Denmark believes "deliberate actions" caused big leaks in the Nord Stream pipelines running under the Baltic Sea from Russia to Germany, and seismologists said powerful explosions preceded the leaks.
The pair of explosions Monday produced leaks in all three of the underwater Nord Stream pipelines that connect Russia and Germany, causing massive plumes of gas bubbles to break the surface of the Baltic Sea.
The Swedish National Seismic Network (SNSN) registered two distinct blasts in the vicinity of Bornholm on Monday. Automatic monitoring picked up the first blast, which registered the equivalent of an earthquake magnitude of 1.8, at 2:03 a.m. A second, larger blast, registering an equivalent earthquake magnitude of 2.3, came at 7:04 p.m.
As reported by the Associated Press, European leaders and experts pointed to possible sabotage amid the energy standoff with Russia provoked by the war in Ukraine. Although filled with gas, the pipeline is not currently supplying to Europe.
The German operator of the pipelines, Nord Stream AG, said it's preparing a survey to assess the damage. "Currently, it is not possible to estimate a timeframe for restoring the gas transport infrastructure," a company statement said. "The causes of the incident will be clarified as a result of the investigation."
'These are Deliberate Actions'
"It is the authorities' clear assessment that these are deliberate actions -– not accidents," Danish Prime Minister Mette Frederiksen said Tuesday. "The situation is as serious as it gets." But she added "there is no information indicating who could be behind it."
The damage did not have an immediate impact on Europe's energy supplies. Russia cut off flows earlier this month, and European countries had scrambled to build up stockpiles and secure alternative energy sources before that.
But the episode is likely to mark a final end to the Nord Stream pipeline projects, a more-than-two-decade effort that deepened Europe's dependence on Russian natural gas — and that many officials now say was a grave strategic mistake.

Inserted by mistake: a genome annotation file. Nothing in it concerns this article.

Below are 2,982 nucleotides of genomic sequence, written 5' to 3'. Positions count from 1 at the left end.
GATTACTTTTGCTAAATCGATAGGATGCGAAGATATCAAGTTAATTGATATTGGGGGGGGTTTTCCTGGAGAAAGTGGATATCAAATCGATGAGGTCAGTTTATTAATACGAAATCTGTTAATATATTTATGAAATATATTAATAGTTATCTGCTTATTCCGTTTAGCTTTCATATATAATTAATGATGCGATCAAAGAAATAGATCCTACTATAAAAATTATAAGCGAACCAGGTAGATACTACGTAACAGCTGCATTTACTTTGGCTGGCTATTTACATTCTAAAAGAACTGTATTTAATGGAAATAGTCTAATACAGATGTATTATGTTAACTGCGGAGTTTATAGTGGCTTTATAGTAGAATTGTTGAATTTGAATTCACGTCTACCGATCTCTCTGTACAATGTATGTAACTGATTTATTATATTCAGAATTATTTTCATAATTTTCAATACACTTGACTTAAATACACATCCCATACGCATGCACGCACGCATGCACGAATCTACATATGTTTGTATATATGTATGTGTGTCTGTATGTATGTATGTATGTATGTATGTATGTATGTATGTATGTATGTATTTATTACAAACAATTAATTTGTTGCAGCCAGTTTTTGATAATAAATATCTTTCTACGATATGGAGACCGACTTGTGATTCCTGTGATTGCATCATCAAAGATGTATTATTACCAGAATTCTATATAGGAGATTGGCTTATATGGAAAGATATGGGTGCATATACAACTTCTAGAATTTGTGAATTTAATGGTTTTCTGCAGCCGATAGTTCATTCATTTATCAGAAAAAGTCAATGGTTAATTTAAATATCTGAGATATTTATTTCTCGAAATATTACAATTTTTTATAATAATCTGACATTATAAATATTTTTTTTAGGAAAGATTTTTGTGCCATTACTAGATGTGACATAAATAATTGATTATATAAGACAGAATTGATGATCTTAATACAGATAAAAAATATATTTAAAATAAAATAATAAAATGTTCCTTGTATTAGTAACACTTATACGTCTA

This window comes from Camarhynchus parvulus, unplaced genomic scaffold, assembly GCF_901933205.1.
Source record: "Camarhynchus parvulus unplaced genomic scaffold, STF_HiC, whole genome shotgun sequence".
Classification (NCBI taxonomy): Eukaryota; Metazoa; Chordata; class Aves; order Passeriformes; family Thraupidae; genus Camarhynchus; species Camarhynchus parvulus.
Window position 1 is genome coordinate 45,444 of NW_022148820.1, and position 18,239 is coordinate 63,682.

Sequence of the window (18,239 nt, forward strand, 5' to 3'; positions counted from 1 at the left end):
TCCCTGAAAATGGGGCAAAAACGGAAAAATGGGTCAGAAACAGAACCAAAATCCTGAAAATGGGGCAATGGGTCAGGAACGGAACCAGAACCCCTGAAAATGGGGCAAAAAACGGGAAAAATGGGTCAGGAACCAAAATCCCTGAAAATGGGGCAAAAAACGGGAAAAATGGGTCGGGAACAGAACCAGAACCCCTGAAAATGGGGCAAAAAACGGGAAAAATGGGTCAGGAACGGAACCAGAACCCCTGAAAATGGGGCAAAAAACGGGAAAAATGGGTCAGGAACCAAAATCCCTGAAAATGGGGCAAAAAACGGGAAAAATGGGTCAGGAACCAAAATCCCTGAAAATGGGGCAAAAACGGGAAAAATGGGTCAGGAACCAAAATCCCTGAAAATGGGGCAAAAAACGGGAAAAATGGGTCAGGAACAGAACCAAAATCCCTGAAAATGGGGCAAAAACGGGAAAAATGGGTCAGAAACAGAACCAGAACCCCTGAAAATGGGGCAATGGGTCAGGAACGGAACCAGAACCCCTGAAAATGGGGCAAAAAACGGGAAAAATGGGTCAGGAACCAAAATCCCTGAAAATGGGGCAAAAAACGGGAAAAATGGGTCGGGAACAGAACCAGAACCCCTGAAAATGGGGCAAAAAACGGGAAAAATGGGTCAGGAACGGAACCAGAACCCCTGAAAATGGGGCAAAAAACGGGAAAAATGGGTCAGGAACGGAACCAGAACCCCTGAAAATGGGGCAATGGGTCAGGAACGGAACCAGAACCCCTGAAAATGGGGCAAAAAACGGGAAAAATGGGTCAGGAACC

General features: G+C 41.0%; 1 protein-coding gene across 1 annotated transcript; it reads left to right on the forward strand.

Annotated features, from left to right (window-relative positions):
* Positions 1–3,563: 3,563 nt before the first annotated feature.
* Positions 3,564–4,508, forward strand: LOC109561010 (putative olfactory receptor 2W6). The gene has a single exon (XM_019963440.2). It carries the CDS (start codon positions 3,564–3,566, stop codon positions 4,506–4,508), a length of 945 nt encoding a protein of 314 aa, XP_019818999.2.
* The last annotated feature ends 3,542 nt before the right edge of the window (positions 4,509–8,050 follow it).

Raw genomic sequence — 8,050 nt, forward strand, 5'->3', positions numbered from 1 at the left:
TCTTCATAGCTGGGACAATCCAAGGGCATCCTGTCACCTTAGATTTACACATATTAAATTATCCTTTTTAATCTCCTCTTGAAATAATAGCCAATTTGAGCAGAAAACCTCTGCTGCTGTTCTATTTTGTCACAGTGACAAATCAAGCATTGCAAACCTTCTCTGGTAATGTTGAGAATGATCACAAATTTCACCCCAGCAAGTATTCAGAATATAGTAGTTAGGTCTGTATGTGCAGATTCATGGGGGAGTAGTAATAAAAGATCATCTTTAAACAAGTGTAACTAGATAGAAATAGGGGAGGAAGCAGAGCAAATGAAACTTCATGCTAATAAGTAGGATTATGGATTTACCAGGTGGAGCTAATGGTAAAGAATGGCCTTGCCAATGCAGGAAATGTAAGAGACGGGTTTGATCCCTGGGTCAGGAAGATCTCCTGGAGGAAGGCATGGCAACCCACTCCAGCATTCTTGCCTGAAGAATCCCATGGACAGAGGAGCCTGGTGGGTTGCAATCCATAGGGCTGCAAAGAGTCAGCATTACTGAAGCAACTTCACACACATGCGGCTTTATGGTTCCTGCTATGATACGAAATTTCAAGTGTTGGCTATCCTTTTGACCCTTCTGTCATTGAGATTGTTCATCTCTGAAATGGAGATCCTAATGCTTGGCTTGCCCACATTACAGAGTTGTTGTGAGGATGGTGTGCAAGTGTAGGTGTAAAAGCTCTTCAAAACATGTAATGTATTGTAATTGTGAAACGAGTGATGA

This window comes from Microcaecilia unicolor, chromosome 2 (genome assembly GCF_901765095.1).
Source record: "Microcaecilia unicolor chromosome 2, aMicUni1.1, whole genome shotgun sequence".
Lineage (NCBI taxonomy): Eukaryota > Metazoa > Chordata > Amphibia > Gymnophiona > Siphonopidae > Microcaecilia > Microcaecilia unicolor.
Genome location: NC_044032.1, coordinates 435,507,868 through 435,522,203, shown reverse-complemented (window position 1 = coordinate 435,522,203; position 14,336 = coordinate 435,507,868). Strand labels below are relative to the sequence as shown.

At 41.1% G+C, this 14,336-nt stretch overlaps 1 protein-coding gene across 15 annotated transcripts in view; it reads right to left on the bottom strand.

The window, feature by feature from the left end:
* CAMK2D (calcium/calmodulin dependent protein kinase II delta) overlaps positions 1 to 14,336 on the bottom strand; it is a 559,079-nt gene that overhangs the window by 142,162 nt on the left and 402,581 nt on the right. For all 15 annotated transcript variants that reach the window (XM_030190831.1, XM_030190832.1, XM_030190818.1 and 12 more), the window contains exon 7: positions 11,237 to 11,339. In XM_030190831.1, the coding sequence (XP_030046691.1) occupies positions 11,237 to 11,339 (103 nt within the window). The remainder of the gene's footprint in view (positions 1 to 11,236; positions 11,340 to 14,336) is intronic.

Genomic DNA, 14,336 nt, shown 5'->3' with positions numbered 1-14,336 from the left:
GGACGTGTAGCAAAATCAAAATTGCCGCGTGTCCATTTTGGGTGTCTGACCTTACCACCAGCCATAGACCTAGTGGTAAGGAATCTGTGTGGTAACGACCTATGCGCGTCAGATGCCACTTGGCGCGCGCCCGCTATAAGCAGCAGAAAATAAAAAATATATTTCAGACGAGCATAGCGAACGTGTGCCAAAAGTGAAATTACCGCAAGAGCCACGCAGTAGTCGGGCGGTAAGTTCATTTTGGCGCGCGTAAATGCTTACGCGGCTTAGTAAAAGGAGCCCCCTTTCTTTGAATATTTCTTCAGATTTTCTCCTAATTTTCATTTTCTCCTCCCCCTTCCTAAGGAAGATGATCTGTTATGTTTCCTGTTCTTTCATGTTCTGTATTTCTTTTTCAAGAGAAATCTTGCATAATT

The gas leaks took place during the inauguration of the new Baltic Pipe undersea pipeline that gives Poland and its neighbors access to Norwegian natural gas. The project was intended to reduce dependence on the gas that once flowed from Russia.
Experts Claim Russian Sabotage
The Nord Stream pipelines have been at the center of an energy clash between Europe and Russia since the invasion of Ukraine in late February. Plunging Russian gas supplies have caused prices to soar, pressuring governments to help ease the pain of sky-high energy bills for households and businesses as winter nears. The crisis also has raised fears of rationing and recession.
Simone Tagliapietra, an energy expert with the Bruegel think tank in Brussels, speculated that the leaks could have been caused by Russian sabotage or anti-Russian sabotage. One possibility is Russia signaling it "is breaking forever with Western Europe and Germany" as Poland inaugurates its pipeline with Norway, he said. "In any case, this is a stark reminder of the exposure to risk of Europe's gas infrastructure," Tagliapietra said.
Biden Threatened to Prevent Nordstream from Becoming Operational if Russia Invaded Ukraine
However, Poland's Secretary of State, Stanisław Żaryn, denounced Sikorki's claim on Twitter as "Russian #propaganda," calling it "a smear campaign against Poland, the US and Ukraine.
President Joe Biden promised on February 7 to prevent Nord Stream 2 from becoming operational if Russia invaded Ukraine. "If Russia invades," said Biden, "then there will be no longer a Nord Stream 2. We will bring an end to it."
Reporter: "But how will you do that, exactly, since...the project is in Germany's control?"
Biden: "I promise you, we will be able to do that."